1.11.2006

Don't read this if you have a strong gag reflex


Despite my militant self-sufficiency, my cynical mindset and my tendency towards the practical rather than the fanciful, there still remains an unrealistic wistfulness inside of me that keeps holding out for that movie moment. My subconscious has taken all the Grand Gestures conjured up by Hollywood and built the world’s most unfair yardstick to prop up alongside the events and people in my life. It can be pretty frustrating to live each day with the certainty that some big, perfect moment is right around the corner, and even more discouraging to be the one on whom this expectation falls. I realize I have a problem, but as yet I haven’t been able to shake the stubborn hope that someday the hero will swoop in and save the world.

The other day I ranted and raved (perhaps excessively) about a particular t-shirt slogan, and lashed out at two out of the three founding members of a brand new clothing line. Monk is the third member of this company. While he had nothing to do with the Bad Shirt, I couldn’t understand how he could stand by and watch it go public. Especially knowing how deeply it offended me. Especially, especially after the co-founders pointed their defensiveness and poorly-disguised insults in my direction.

It was unfortunate that my objection to the shirt started a battle. Unfortunate, too, that the two co-founders revealed themselves to be even more small-minded, petty and cruel than originally perceived. While Monk is always aware of my high-flying “I Can Take Care of Myself” banner, he fought the good fight for both of us and for the Principle of the Matter, keeping me out of it while trying to smooth things over. Unable to smooth, he drew a line in the sand, stepped over to stand by my side, and broke with the company for good. This Grand Gesture means the company loses their artist- the creative force that makes any of the shirts noteworthy (in my not-so-humble opinion). It may cause the company to fall apart, or simply prevent them from putting out quality designs in the future. Maybe the two remaining co-founders will eventually see the light and pull the shirt. Maybe.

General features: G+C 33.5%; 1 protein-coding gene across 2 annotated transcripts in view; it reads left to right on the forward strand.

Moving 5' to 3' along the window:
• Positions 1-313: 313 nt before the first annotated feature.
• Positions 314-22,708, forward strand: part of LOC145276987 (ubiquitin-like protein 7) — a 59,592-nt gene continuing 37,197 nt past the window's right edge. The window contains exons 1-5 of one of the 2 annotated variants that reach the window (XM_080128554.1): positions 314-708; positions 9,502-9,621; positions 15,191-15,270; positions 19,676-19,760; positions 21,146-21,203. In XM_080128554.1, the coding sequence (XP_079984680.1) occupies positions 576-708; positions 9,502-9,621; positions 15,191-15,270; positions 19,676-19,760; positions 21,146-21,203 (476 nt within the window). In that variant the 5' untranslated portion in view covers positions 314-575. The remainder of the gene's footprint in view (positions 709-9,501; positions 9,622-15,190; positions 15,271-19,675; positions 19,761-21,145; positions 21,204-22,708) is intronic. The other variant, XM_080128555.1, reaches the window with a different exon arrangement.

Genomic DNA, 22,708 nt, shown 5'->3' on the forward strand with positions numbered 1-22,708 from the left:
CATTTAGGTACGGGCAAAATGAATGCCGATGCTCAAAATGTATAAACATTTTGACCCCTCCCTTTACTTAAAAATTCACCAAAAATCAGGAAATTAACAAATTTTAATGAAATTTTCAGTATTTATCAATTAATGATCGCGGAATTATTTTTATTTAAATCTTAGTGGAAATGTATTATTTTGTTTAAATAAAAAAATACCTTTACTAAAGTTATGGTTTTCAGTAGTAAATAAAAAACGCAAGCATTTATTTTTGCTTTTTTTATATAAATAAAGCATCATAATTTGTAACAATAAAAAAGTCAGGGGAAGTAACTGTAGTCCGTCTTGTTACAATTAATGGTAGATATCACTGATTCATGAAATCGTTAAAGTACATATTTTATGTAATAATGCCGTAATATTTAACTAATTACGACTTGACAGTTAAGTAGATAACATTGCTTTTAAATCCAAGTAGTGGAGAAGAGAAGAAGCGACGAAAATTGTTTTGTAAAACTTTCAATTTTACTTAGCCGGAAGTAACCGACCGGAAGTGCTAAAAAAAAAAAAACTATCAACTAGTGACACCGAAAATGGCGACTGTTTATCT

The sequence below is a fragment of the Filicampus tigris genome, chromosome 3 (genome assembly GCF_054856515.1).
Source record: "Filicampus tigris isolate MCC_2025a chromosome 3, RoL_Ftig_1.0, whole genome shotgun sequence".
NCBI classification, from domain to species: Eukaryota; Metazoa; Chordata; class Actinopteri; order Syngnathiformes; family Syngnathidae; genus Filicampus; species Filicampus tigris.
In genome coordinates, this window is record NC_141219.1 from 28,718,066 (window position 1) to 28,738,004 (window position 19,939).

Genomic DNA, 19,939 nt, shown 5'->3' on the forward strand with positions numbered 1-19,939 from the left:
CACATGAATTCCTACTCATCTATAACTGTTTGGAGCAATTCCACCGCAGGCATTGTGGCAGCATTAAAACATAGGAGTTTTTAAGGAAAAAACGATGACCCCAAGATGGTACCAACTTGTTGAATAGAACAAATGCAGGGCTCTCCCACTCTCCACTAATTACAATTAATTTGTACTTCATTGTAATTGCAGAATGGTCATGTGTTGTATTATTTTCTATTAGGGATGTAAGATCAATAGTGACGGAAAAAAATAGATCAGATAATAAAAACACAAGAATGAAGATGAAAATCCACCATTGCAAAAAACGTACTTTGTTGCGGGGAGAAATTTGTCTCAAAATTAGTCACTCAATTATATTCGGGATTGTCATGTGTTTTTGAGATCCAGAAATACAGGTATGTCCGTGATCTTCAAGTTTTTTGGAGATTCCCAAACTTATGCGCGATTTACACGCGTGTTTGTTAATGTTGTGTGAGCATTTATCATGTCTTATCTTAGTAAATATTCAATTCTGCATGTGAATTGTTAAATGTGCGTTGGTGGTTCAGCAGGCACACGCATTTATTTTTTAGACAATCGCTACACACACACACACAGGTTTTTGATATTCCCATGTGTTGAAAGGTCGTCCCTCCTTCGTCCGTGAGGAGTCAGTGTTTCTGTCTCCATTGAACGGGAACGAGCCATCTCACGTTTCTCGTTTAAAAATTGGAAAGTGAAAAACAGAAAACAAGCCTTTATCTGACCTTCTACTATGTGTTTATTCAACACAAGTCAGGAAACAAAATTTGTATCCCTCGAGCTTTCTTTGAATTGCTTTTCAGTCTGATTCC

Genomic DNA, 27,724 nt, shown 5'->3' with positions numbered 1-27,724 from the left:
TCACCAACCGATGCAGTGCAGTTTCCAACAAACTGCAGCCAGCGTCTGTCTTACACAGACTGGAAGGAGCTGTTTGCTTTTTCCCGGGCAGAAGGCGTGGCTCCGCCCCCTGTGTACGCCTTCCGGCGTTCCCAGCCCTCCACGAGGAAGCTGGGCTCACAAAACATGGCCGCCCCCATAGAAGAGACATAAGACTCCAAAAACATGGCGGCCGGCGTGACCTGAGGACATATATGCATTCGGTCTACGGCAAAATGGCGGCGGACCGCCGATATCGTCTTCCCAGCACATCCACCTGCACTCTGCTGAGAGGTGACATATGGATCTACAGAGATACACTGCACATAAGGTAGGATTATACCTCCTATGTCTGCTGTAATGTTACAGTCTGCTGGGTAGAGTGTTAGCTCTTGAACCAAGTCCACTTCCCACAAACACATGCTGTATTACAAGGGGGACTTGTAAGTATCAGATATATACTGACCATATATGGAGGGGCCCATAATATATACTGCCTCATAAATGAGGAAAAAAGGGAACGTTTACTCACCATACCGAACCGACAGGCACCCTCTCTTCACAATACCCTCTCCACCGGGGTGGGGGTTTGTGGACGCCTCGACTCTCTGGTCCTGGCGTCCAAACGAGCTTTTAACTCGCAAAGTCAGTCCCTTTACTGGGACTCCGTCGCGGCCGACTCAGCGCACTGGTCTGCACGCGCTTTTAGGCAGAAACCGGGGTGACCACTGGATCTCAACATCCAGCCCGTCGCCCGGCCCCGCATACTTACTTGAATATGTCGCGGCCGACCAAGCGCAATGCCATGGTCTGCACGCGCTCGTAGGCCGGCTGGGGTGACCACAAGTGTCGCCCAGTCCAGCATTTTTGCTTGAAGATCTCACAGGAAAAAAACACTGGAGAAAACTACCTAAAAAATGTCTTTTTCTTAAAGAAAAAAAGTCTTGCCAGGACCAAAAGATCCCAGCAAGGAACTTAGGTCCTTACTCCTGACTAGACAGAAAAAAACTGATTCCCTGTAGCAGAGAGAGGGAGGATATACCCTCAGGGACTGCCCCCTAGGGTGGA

The point is, Monk wasn’t willing to smile and nod for the sake of potential profit. He stepped out of his usual role of mediator and simply stopped the debate altogether. His refusal to compromise on this issue speaks volumes about his character, his opinion of me, and our relationship.

My hero.

1 comment:

Blogger Lisa said...

You are so lucky to have a wonderful hubby like that. I wish I could say I have one of those but I don't. My hubby is so selfish he doesn't even see how his behaviors can hurt other people's health or feelings. Hell, I would be happy with a small sweet gesture. I gave up on a grand romantic gesture a long time ago. There is a reason why I don't talk much about my hubby. If you can't say something nice....

11:31 PM  

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